The graphics were on par with the most powerful modern console, exceeding it in certain areas. While fast-moving scenes still produce some visible artifacts, it wasn’t enough to negatively impact the experience. For a product still in development, the results sure look promising.
Phil Spencer, head of Xbox, has addressed Stadia in an internal memo to his team:
- ‘’There were no big surprises in their announcement although I was impressed by their leveraging of YouTube, the use of Google Assistant and the new Wi-Fi controller. But I want to get back to us, there has been really good work to get us to the position where we are poised to compete for 2 billion gamers across the planet. Google went big today and we have a couple of months until E3 when we will go big.’’
Yves Guillemot, a Ubisoft co-founder, already has close ties to Stadia and shared the following:
- ‘’The power and accessibility of streaming will give billions unprecedented opportunities to play video games in the future. We are proud to partner with Google on Stadia, building on what we’ve learned with Project Stream via Assassin’s Creed Odyssey. This is only the beginning, and we can’t wait to continue collaborating closely with Google on what’s next for Stadia.’’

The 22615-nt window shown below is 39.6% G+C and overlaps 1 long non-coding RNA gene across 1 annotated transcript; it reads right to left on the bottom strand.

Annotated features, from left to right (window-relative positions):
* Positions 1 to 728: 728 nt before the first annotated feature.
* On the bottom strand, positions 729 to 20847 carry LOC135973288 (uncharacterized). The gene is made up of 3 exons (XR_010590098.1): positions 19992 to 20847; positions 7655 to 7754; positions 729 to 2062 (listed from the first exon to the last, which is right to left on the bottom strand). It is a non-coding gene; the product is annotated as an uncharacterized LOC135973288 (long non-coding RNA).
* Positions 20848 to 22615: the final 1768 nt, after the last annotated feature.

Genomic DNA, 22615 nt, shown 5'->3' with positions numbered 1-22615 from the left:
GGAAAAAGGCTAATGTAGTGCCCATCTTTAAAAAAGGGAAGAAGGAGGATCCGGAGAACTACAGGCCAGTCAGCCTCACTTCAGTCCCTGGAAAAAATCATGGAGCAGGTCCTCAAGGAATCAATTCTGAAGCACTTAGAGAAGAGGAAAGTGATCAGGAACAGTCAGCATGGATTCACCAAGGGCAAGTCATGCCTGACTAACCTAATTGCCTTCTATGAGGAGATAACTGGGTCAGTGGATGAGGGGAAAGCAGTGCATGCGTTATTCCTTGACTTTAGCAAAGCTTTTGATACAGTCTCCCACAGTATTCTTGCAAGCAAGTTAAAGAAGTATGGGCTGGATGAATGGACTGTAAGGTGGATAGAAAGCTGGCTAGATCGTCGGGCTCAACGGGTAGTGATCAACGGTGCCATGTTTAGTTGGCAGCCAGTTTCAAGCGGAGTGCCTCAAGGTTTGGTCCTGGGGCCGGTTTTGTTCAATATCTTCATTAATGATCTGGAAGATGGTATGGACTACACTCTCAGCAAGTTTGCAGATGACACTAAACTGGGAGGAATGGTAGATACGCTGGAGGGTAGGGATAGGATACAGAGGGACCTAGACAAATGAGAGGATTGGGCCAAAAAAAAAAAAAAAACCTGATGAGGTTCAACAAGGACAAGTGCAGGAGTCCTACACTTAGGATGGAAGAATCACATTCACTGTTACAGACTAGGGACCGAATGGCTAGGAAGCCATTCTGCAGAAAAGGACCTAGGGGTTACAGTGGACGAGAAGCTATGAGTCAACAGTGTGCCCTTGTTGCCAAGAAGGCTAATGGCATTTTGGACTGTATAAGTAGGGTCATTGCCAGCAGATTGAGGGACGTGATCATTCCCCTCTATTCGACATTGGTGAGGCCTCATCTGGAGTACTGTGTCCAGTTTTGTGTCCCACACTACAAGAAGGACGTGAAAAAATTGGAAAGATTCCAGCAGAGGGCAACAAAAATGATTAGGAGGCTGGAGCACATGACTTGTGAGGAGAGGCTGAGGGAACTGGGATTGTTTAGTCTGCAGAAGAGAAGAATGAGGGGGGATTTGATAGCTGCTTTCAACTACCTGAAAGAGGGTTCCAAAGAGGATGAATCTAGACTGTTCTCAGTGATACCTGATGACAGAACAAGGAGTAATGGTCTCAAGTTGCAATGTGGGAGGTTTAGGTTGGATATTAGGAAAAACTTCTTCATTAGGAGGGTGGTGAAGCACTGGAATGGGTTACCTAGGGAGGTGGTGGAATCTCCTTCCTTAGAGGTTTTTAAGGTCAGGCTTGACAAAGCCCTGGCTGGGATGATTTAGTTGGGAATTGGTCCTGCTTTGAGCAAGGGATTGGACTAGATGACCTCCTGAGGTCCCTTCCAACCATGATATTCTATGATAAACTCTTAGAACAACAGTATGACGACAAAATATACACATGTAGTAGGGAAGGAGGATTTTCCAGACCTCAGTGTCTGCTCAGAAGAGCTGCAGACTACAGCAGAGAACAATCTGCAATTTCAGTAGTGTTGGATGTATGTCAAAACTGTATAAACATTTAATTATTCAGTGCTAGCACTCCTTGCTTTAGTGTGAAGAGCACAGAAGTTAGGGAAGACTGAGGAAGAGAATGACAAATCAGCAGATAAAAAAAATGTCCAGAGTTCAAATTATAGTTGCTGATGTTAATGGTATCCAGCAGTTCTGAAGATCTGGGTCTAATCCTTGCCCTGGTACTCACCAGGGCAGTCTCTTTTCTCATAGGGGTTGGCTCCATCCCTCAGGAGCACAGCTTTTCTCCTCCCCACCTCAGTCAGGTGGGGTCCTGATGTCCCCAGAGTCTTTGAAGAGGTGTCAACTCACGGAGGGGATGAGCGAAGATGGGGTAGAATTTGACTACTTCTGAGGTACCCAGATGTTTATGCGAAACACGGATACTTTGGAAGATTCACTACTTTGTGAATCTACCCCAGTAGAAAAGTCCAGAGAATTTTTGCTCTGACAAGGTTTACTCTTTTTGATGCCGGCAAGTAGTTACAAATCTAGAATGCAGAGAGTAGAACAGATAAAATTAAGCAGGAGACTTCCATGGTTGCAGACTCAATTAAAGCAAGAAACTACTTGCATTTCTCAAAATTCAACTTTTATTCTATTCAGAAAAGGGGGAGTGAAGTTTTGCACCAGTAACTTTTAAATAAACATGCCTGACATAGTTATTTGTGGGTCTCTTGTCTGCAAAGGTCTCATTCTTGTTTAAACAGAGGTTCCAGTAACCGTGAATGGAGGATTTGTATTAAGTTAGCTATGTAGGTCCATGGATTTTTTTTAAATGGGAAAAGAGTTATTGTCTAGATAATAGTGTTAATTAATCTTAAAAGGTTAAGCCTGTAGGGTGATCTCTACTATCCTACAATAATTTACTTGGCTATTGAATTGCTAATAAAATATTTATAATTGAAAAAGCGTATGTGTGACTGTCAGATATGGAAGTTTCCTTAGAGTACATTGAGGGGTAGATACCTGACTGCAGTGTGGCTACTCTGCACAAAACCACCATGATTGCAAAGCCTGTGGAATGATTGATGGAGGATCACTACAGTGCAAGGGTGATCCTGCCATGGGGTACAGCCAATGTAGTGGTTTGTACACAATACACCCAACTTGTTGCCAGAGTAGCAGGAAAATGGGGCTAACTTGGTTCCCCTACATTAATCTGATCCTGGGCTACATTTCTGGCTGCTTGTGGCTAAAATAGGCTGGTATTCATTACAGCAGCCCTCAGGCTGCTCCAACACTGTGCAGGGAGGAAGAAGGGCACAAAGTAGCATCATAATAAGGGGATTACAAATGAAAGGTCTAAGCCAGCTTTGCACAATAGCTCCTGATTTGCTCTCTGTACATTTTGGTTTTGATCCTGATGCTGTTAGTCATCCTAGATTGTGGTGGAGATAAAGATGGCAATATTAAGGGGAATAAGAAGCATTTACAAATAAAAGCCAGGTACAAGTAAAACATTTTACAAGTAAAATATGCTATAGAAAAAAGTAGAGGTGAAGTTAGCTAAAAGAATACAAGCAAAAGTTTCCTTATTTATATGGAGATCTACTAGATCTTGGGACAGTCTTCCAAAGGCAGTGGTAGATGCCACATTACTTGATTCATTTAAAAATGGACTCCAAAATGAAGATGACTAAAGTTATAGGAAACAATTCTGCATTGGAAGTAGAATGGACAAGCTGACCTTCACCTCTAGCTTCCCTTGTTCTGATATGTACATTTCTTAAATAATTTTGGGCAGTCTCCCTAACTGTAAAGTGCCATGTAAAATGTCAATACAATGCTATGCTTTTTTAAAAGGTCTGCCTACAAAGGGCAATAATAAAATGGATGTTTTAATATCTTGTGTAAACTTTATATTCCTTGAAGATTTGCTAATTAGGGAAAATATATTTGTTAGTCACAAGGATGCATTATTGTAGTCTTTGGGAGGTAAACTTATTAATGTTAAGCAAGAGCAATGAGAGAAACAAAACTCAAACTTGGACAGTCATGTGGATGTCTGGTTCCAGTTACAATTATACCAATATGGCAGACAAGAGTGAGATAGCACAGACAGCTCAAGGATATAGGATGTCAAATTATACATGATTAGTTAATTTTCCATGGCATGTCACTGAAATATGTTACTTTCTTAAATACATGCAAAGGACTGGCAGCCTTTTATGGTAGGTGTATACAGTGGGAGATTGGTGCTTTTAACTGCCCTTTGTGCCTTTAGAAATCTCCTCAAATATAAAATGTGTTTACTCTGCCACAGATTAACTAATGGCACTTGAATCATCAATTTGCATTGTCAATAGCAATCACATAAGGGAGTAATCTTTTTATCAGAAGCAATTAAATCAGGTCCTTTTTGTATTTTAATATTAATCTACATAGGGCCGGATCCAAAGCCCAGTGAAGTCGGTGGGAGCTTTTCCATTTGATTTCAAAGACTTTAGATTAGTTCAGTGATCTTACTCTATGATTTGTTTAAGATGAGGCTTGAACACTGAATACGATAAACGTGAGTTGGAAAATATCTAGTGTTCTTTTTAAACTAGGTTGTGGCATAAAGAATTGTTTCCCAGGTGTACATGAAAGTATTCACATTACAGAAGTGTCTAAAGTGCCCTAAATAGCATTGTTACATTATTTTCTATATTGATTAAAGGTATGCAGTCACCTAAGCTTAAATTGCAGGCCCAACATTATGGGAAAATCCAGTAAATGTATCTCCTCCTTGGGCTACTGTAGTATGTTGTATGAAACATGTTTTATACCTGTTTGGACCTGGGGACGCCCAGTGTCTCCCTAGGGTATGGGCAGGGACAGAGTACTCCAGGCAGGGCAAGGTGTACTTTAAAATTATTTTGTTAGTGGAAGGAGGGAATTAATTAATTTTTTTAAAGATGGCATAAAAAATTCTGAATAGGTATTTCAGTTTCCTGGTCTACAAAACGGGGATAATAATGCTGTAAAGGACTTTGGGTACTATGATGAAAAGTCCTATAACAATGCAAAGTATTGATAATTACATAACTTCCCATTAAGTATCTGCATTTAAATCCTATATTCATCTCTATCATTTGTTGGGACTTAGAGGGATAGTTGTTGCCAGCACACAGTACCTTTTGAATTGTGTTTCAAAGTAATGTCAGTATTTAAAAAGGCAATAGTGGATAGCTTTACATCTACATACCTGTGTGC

Devolver Digital’s co-founder Graeme Struthers supported this sentiment, stating that they look forward to working with the platform in the future.
Bryce Johnson, the inclusive lead at Microsoft Devices, praised Google for enabling the support of the Adaptive Controller on Stadia’s launch.
Some other people felt less optimistic. For example, former Blizzard producer Matthew Householder believes that Stadia is ‘’ yet another variation on the so-far unsuccessful thin-client approach’’ and will fail without an exclusive. He also suggested that this could be a way to promote YouTube and Google AI.
Mark Edmonds, formerly of Rare and currently of Starfire Studios, is concerned about the input lag:
- ‘’Game streaming seems a better proposition when it is also combined with local game hardware and is an added feature. So you can demo a game quickly, or play one while it is downloading to your console, or play one while out and about on your mobile.’’
Now we can only wait for further announcements and more facts and numbers — especially regarding the pricing. Google have stepped off the beaten path and wants to disrupt the traditional world of video games. Regardless of people’s sentiments about Stadia, if anybody can pull it off, it’s Google.
Jade Raymond, now a Vice President at Google, posted on Twitter that the company is looking for those interested in Stadia.